If you’ve spent time in Crested Butte over the past decade, you’ve likely noticed an increase in negative impacts in the drainages surrounding CB. You may have come across new illegal roads created by vehicles, meadows turned into dirt parking lots, tents, vans, and RVs crammed into any possible pull-off, and human waste and trash scattered in the forest or left behind after a weekend trip. Unfortunately, it can take years for these high alpine environments to recover.
In 2019, the Gunnison County Sustainable Tourism and Outdoor Recreation (STOR) Committee took a closer look at how to manage camping on the public lands around CB. After monitoring the impacts on local public lands and analyzing how similar recreation destinations have handled their situation, the STOR Committee recommended to the US Forest Service’s Gunnison Ranger District to move toward a “designated camping” plan. The STOR Committee is a community coalition created to maintain and improve tourism and outdoor recreation in an environmentally, socially, and financially sustainable manner. It is comprised of representatives from land management agencies, towns and municipalities, non-profit organizations, for-profit businesses, and other sectors of the community.
The system that has been in place in the north end of the Gunnison Valley for USFS-managed lands is called “dispersed camping”, which basically means you can pull over and pop up a tent anywhere you’d like. This system works with low numbers of campers in existing spots, but results in massive resource damage when too many people are packed into one area.
The ultimate authority on National Forest lands is the US Forest Service. The USFS has contracted with CBMBA’s Crested Butte Conservation Corps, and the CBCC has been awarded National Forest Foundation and Gunnison County Stewardship Fund grants specifically allocated to implement the designated camping project. With this funding, the CBCC has hired additional crewmembers to carry out the designated camping plan.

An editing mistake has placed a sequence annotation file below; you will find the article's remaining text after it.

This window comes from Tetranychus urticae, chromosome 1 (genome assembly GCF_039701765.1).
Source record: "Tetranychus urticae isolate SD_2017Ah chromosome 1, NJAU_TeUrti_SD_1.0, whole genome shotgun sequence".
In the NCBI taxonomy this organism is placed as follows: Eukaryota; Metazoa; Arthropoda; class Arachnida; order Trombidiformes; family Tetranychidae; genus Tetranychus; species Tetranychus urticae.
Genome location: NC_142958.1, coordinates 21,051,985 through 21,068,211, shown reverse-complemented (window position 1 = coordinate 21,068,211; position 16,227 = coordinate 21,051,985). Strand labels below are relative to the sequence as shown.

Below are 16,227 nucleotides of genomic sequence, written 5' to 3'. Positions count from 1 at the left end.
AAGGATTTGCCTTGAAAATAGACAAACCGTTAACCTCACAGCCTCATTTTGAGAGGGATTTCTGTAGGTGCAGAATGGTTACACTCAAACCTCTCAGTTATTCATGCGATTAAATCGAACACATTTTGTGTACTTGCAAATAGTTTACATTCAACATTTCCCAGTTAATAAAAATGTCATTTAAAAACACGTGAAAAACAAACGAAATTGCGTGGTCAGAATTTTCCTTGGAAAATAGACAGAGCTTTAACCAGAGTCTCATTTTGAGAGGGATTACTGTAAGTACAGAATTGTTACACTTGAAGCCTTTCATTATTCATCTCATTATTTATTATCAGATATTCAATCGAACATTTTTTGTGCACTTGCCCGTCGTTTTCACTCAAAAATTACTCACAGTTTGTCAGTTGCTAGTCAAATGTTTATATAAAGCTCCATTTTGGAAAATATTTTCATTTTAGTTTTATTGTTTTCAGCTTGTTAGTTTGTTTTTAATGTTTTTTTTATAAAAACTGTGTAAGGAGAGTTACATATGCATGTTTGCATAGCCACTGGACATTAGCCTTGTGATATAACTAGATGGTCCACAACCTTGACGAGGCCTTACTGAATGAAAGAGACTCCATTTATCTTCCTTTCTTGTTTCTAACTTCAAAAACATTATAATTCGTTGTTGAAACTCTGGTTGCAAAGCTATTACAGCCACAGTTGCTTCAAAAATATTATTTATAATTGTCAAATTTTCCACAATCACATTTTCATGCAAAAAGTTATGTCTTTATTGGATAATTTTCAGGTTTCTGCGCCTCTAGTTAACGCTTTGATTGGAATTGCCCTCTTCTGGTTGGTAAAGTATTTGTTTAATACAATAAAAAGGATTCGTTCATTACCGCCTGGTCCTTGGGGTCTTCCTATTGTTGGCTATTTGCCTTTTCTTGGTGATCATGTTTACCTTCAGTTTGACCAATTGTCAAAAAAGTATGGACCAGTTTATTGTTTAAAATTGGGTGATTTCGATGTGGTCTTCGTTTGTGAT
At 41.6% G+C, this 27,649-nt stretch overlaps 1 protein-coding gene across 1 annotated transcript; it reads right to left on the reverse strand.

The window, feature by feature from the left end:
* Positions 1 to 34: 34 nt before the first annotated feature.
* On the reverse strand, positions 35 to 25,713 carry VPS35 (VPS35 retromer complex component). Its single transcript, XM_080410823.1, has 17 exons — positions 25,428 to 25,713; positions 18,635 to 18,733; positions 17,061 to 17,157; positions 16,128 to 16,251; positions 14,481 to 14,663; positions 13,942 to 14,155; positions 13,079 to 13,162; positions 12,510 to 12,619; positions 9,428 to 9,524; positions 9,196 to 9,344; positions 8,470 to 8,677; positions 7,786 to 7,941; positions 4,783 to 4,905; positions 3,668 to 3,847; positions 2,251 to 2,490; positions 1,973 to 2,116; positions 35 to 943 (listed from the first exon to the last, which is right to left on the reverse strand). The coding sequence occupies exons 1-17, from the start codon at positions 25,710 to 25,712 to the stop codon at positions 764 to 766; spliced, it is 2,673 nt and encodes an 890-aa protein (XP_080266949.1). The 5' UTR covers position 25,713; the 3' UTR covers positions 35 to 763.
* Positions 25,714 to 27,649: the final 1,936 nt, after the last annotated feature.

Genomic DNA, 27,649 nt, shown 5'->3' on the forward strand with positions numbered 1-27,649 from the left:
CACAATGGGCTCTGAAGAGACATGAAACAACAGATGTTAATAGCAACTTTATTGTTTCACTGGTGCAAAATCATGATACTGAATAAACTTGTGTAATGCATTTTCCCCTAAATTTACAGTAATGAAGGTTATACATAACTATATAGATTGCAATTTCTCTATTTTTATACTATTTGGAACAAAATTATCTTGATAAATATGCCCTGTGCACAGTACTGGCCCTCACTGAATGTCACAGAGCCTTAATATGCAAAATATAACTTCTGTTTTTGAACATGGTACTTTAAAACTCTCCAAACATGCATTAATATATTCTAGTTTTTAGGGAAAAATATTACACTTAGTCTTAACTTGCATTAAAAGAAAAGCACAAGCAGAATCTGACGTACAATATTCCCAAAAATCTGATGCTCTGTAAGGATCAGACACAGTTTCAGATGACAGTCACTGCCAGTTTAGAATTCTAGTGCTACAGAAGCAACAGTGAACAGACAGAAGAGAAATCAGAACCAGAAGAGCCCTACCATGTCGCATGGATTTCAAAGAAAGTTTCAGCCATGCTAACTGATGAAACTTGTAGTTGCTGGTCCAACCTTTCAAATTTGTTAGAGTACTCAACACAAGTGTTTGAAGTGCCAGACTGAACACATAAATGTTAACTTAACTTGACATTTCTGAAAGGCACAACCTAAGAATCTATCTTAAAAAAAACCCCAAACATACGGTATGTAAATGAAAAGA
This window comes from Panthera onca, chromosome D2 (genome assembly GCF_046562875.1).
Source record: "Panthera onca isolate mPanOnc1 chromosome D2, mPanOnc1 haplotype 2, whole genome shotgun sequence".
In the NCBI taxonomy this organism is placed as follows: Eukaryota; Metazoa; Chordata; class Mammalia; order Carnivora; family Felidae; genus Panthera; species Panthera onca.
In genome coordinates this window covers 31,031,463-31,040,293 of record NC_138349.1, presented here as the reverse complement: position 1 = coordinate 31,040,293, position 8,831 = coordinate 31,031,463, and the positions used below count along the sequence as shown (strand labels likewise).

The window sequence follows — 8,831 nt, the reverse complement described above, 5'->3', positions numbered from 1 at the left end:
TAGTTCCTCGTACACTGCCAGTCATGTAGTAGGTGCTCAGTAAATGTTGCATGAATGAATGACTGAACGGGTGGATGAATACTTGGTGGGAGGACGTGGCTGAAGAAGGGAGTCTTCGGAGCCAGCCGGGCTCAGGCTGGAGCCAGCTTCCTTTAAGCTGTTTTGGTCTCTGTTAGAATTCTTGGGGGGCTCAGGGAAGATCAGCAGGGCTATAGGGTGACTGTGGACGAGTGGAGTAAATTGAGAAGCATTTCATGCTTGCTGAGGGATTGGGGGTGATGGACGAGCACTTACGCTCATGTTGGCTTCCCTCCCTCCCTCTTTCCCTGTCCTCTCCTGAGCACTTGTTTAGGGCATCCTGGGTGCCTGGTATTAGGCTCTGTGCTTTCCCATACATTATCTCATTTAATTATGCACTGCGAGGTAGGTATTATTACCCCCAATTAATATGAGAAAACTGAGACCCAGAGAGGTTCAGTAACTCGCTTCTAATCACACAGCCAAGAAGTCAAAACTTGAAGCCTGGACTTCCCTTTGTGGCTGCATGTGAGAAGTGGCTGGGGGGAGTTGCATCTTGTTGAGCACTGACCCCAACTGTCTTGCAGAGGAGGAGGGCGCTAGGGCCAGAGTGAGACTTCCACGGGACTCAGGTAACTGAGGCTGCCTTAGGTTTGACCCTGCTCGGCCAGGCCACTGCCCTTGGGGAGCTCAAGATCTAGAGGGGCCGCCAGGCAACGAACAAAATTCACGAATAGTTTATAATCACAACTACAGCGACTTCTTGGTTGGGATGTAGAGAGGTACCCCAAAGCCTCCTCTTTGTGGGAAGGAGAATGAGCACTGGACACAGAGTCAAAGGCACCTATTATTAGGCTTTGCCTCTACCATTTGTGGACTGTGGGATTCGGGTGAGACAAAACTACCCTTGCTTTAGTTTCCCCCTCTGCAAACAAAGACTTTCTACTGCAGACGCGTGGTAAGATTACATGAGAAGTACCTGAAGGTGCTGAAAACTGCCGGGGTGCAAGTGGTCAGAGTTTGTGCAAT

In 2020, 48 campsites were designated in the Washington Gulch drainage, and another 43 in the Slate River drainage. In 2021, there will be 41 designated in Brush Creek, 36 on Kebler Pass, 20 in Cement Creek, and 15 in Gothic. Campers should anticipate a reservation and fee system to be adopted in the near future to allow visitors to plan ahead.
A “designated campsite” has a wooden sign post with a number on it, a permanent fire ring, a specific parking area, and some are close to public bathrooms. New kiosks and road signs will be installed in each drainage to make visitors aware of the changes and new regulations. The goal of designated camping is to minimize the impacts of cars, humans, and camping to contain resource damage to approved areas.
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